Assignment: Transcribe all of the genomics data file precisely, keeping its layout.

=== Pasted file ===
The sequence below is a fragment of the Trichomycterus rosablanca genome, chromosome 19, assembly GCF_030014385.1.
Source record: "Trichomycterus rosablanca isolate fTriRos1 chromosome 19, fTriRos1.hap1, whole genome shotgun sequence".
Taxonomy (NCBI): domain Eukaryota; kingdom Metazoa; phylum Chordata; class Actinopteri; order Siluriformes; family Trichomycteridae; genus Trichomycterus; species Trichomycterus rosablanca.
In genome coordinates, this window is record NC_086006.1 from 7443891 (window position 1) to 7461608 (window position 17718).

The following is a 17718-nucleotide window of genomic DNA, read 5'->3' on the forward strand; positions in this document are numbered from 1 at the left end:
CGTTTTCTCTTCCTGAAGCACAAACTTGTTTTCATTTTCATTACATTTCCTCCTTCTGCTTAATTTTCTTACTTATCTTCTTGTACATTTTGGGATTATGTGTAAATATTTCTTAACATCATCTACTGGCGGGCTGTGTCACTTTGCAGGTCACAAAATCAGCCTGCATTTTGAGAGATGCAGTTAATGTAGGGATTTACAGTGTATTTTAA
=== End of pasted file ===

The sequence below is a fragment of the Trichomycterus rosablanca genome, chromosome 19, assembly GCF_030014385.1.
Source record: "Trichomycterus rosablanca isolate fTriRos1 chromosome 19, fTriRos1.hap1, whole genome shotgun sequence".
Taxonomy (NCBI): domain Eukaryota; kingdom Metazoa; phylum Chordata; class Actinopteri; order Siluriformes; family Trichomycteridae; genus Trichomycterus; species Trichomycterus rosablanca.
In genome coordinates, this window is record NC_086006.1 from 7443891 (window position 1) to 7461608 (window position 17718).

The following is a 17718-nucleotide window of genomic DNA, read 5'->3' on the forward strand; positions in this document are numbered from 1 at the left end:
CGTTTTCTCTTCCTGAAGCACAAACTTGTTTTCATTTTCATTACATTTCCTCCTTCTGCTTAATTTTCTTACTTATCTTCTTGTACATTTTGGGATTATGTGTAAATATTTCTTAACATCATCTACTGGCGGGCTGTGTCACTTTGCAGGTCACAAAATCAGCCTGCATTTTGAGAGATGCAGTTAATGTAGGGATTTACAGTGTATTTTAA